The Roosevelt National Forest, comprised of 808,419 acres, is
located in northern Colorado, north of Denver. It is administered jointly with
the Arapaho National Forest. Of the total developed campgrounds,
22 meet the selection criteria.
Hugging the northern and eastern boundary of the Rocky Mountain National Park, the Roosevelt National Forests offers visitors a wide variety of recreational opportunities. Camping, hiking, kayaking, fishing, hunting, skiing, or just driving for pleasure through this popular scenic area, all can be found here.
The Roosevelt National Forest contains four separate areas designated Wilderness: Rawah, Neota, Comanche Peak, and Cache la Poudre (pooh-der). These Wilderness areas offer hundreds of miles of hiking and horse trails through habitats that ranges from Ponderosa pine and Aspen forests to alpine tundra. Remember, special regulations apply in these areas so their native ecosystems can survive. Regulations prohibit the use of mechanized or wheeled transport or machinery. And some areas will require permits for disperse camping. This is a type of camping in an undeveloped area. Undeveloped camping locations are not included in this campground review. Check with the local Forest Service Office for more information about the Wildernesses and camping regulations. While very popular with backpackers and trail riders, the Wilderness areas have, conveniently located nearby, developed campgrounds for those who prefer a Wildernesses camping experience without hardship.
Brown's Park and Tunnel campgrounds offer excellent access to the Rawah Wilderness. While both campgrounds are adjacent to the Wilderness, Brown's Park has a more rustic feel to it and better suited to car and tent camping enthusiasts. Tunnel campground is only a short drive from some good Mackinaw trout fishing at Chambers Lake making it popular with anglers.
Long Draw and Tom Bennett campgrounds offer spectacular views of the Comanche Peak Wilderness and the Rocky Mountain National Park. Both these campgrounds might be considered rustic with only the most basic of necessities. Nestled in dense woods with spacious sites, these campgrounds are a wilderness experience without the hike. Plus, both are near trail heads accessing the Wilderness and the Rocky Mountain National Park.
About 0.2 miles out of Tom Bennett campground is the Emmaline Lake Trail, #854. The first 0.7 miles of this trail is through a burnt over lodgepole pine forest (1994, Pingree Park Fire). This portion of the trail is sunny and warm and provides an interesting view of Lodgepole pine regrowth after the fire. Bright and varied wild flowers, knee high Lodgepole pines, and head tall Aspen line the trail to about 9,000 feet. Then, the trail enters a lush forest of mixed conifers and soon the hiker must decide whether to continue straight to Emmaline Lake and the Cirque Meadows or head for the Rocky Mountain National Park. These are the tough choices that must be made while hiking in the Roosevelt National Forest.
If a Roosevelt National Forest visitor is interested in recreation that centers on water, there are a variety of activities along the Cache la Poudre Wild and Scenic River and several very pretty lakes. Thirty miles of the Cache la Poudre ("hiding place for powder") River are classified Wild and 45 miles are classified Recreational. Seven put-ins and take-outs dot the shores of this river for whitewater enthusiasts with as many campgrounds. The level of development found in these campgrounds range from recreational vehicle (RV) and motorhome-friendly Mountain Park campground with electric hook-ups and hot showers to the wilderness-like experience of the Ansel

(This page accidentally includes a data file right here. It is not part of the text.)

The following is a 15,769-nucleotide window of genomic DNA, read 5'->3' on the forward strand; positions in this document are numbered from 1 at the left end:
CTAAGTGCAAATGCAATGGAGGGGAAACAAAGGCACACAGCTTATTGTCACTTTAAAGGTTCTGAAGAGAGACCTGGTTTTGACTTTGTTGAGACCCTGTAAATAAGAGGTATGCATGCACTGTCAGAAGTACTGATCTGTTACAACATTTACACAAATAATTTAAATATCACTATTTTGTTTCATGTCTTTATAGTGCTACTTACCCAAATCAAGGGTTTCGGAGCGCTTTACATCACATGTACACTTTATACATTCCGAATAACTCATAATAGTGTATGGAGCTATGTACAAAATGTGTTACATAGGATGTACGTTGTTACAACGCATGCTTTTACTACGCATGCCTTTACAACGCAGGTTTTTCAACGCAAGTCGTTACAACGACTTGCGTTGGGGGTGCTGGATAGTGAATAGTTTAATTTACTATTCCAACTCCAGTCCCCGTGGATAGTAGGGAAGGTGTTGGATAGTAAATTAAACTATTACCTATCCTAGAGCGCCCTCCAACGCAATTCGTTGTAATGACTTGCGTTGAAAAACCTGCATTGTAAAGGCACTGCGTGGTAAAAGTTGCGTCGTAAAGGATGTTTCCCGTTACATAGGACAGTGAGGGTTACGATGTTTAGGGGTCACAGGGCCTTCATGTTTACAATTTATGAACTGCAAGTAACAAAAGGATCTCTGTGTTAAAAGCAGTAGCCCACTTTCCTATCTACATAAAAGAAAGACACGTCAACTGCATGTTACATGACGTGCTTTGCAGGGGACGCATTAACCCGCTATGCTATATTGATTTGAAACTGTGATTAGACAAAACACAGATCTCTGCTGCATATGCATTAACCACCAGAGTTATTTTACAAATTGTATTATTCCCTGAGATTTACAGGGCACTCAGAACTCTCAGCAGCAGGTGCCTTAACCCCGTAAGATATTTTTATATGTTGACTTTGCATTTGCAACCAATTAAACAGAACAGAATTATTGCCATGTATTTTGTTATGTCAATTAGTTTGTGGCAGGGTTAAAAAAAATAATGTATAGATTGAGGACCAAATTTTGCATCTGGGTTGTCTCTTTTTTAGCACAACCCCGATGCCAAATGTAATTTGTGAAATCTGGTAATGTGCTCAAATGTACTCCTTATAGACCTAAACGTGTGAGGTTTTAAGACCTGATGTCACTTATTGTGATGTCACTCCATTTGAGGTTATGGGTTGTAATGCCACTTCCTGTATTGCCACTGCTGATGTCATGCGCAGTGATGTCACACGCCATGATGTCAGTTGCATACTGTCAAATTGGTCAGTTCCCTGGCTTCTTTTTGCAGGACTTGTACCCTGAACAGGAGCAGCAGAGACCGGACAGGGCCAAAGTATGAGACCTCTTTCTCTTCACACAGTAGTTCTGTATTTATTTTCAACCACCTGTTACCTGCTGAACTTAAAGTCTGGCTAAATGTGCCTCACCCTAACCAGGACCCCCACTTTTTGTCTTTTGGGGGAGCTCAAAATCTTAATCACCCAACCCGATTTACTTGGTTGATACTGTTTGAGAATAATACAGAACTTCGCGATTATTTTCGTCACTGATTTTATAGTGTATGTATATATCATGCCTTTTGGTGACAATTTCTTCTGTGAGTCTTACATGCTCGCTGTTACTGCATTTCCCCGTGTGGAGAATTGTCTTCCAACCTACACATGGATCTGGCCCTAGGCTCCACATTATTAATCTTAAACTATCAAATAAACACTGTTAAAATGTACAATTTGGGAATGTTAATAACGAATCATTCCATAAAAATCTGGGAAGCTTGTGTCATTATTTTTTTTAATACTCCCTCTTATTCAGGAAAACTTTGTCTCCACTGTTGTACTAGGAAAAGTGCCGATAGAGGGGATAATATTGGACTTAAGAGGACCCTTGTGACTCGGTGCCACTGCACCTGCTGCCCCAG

Watrous campground. Because the Cache la Poudre River corridor does experience very high weekend use, Jacks Gulch campground, located 6.3 miles south of the River on County Route 63E, was built to relieve this pressure. Featuring a loop with electric hook-ups, a separate equestrian loop, and a popular trail head, Jacks Gulch remains relatively undiscovered.
Around the Red Feather Lakes area, north of the Cache la Poudre River, are Bellaire Lake , Dowdy Lake, and West Lake campgrounds. With campsites hugging West and Dowdy lakes' shore, campers can shore fish or explore the shoreline from their canoe. A short, paved walkway leads campers from the campground to a boardwalk with fishing platforms on Bellaire Lake. The strange sight of an angler in a "belly-boat" will often greet walkers of Bellaire Lake's boardwalk. Most of the lakes on the Roosevelt National Forest are used to store run-off for drinking and irrigation by the Front Range communities. And these lakes are no exception. Visitors should expect, as the summer season progresses, to see water levels drop, thus limiting canoeing and fishing opportunities.
The Roosevelt National Forest began as part of the Medicine Bow Forest Reserve in 1897. Some 13 years later, the area was renamed the Colorado National Forest. In 1932 President Herbert Hoover renamed the Forest for President Theodore Roosevelt, the person most responsible for creating the National Forest System. While much has changed all around the Roosevelt National Forest since its establishment, the Forest continues to honor the vision of Teddy Roosevelt. It may take less time to reach the Forest today but visitors still can enjoy solitude and challenges, spectacular vistas, abundant and varied wildlife and a wide assortment of recreational opportunities envisioned by people like President Teddy Roosevelt.
2150 Centre Ave.
Fort Collins, Colorado 80526
RANGER DISTRICT ADDRESSES
2140 Yarmouth Ave.
Boulder, Colorado 80301
2150 Centre Ave.
Fort Collins, Colorado 80526